Tuesday, March 13, 2012

US Fed releases stress test for US Banks

The test assumes a 50% drop in stocks, 13% unemployment rate, and a 21% decline in housing prices. Hmm makes you wonder what they know is coming down the pike.

Will Uncle Ben change the speed of the printer?

According to pundits Ben Bernanke will not be changing the speed of the US$ printer when the FOMC mets tomorrow US time. This is expected to put some downward pressure on equity and precious metal markets as paper bugs will feel disappointed that Ben isn't throwing them more paper, well not yet anyway.

From WSJ.com

Original Source

By Steven Russolillo

Fed officials are prepared to hold the March policy meeting tomorrow. Don’t expect any fireworks, according to economists at Bank of America Merrill Lynch.

No major policy changes are expected in tomorrow’s FOMC statement, although discussions about the U.S. economy should offer clues on what the Fed is prepared to do next.

Plenty of attention has centered around whether the Fed has more tricks up its sleeve. ”Sterilized” bond buying is potentially an option, if the central bank chooses to step in again and boost the economy.

That said, nothing is likely to change until “Operation Twist comes to an end in June, BofA Merrill says.

“QE3 is not a guarantee, as we would expect the Fed to ease further only if growth drops below trend, inflation undershoots their target and possibly the equity market sells off,” says Michael Hanson, U.S. economist at BofA Merill.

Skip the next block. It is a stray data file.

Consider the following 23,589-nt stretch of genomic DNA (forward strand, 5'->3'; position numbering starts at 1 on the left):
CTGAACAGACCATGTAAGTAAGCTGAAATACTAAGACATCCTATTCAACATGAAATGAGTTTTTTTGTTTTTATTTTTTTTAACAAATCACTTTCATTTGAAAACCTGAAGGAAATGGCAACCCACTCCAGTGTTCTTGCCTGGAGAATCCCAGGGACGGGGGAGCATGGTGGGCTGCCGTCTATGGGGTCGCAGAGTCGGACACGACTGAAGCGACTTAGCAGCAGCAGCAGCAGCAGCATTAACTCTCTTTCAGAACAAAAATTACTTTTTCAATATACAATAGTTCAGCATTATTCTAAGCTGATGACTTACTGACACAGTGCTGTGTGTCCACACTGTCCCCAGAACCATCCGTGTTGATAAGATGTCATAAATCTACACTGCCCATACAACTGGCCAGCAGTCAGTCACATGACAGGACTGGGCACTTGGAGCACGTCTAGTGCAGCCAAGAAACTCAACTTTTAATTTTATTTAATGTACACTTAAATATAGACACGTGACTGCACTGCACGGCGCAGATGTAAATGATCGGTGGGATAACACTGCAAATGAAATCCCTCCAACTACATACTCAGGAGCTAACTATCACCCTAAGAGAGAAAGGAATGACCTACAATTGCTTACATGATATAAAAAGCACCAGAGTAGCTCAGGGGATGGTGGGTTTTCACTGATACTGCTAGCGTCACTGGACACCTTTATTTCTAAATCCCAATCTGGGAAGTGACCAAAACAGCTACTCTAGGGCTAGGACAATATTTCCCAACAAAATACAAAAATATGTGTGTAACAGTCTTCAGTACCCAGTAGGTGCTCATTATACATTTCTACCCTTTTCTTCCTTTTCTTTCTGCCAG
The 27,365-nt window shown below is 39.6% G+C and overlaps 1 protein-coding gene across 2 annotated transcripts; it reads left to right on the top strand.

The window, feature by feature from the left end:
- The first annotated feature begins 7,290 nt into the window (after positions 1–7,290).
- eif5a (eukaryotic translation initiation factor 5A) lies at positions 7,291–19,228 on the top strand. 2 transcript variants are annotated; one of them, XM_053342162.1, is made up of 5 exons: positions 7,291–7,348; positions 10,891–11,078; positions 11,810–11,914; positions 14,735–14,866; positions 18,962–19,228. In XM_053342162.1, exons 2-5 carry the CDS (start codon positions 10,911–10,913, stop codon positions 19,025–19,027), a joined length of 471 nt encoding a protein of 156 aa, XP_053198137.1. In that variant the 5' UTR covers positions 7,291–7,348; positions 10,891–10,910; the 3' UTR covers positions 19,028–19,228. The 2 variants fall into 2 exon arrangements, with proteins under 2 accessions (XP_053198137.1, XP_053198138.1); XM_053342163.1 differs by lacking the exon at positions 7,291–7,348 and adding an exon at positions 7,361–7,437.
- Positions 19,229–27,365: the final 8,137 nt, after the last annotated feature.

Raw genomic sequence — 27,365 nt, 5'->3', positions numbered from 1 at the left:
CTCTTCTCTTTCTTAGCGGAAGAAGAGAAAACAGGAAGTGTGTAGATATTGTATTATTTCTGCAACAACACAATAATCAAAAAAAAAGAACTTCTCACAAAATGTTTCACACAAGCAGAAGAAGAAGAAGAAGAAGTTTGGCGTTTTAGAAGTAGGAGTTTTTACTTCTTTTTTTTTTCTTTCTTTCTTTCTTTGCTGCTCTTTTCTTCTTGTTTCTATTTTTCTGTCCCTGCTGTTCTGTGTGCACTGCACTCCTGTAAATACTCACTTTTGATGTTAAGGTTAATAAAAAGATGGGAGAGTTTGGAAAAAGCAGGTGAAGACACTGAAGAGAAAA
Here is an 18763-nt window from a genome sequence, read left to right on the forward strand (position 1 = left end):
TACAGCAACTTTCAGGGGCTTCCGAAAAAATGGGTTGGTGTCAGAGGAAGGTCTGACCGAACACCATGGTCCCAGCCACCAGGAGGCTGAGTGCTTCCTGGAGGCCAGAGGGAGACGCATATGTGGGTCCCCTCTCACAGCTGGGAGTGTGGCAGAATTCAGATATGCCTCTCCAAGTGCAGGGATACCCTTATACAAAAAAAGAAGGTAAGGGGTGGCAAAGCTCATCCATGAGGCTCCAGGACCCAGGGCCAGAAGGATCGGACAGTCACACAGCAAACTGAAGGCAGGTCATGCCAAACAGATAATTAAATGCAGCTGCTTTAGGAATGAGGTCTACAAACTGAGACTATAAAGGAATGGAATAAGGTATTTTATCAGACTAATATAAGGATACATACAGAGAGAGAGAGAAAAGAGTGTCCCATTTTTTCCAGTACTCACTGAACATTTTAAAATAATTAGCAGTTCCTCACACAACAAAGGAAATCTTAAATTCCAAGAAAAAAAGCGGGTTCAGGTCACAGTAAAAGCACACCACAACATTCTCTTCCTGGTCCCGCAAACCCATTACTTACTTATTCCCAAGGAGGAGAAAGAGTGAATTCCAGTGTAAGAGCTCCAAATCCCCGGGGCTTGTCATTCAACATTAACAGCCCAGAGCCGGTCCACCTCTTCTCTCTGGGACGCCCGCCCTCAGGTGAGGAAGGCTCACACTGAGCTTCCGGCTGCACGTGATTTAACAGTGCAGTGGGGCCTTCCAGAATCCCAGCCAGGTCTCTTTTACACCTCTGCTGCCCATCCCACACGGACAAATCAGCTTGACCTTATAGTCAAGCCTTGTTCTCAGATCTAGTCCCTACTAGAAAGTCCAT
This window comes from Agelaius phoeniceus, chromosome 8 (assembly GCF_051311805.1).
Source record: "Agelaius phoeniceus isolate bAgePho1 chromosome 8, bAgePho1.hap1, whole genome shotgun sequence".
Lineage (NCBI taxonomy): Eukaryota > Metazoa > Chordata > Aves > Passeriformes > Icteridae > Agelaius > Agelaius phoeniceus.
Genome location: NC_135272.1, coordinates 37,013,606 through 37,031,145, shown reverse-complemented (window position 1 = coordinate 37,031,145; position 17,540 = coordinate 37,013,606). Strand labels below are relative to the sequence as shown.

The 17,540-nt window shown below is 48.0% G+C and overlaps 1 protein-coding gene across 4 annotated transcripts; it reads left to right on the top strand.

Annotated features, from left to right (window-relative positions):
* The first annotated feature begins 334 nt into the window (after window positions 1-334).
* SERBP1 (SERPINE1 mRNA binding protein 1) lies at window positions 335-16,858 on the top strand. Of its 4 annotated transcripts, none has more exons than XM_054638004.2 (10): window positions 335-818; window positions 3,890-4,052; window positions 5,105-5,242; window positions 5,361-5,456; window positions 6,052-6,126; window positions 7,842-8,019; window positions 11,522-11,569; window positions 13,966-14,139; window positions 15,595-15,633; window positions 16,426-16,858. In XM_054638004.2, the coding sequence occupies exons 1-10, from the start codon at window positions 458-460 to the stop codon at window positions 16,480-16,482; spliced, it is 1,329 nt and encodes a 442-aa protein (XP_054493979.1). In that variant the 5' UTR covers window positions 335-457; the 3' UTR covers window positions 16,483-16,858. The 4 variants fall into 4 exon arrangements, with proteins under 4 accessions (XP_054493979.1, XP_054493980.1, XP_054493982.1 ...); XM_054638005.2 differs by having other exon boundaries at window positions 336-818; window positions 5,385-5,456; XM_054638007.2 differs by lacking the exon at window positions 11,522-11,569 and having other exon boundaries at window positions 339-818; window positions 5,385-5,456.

Read more

Clarke and Dawe explain Quantitative Easing:

From: ClarkeAndDawe | Oct 19, 2011

Australian Soldiers, in Africa?

Interesting story in the SMH this morning about an Australian SAS squadron operating throughout Africa. Although seeing that almost anywhere in sub-Saharan Africa you can trip over an Australian mining company executive it seems that it is not only the US that are actively protecting their strategic interests.

From SMH.com

A SECRET squadron of Australian SAS soldiers has been operating at large in Africa, performing work normally done by spies, in an unannounced and possibly dangerous expansion of Australia's foreign military engagement.

The deployment of the SAS's 4 Squadron - the existence of which has never been publicly confirmed - has put the special forces unit at the outer reaches of Australian and international law.

The Herald has confirmed that troopers from the squadron have mounted dozens of secret operations during the past year in various African nations, including Zimbabwe, Nigeria and Kenya.

Read more: http://www.smh.com.au/national/secret-sas-teams-hunt-for-terrorists-20120312-1uwhy.html#ixzz1owieVs6s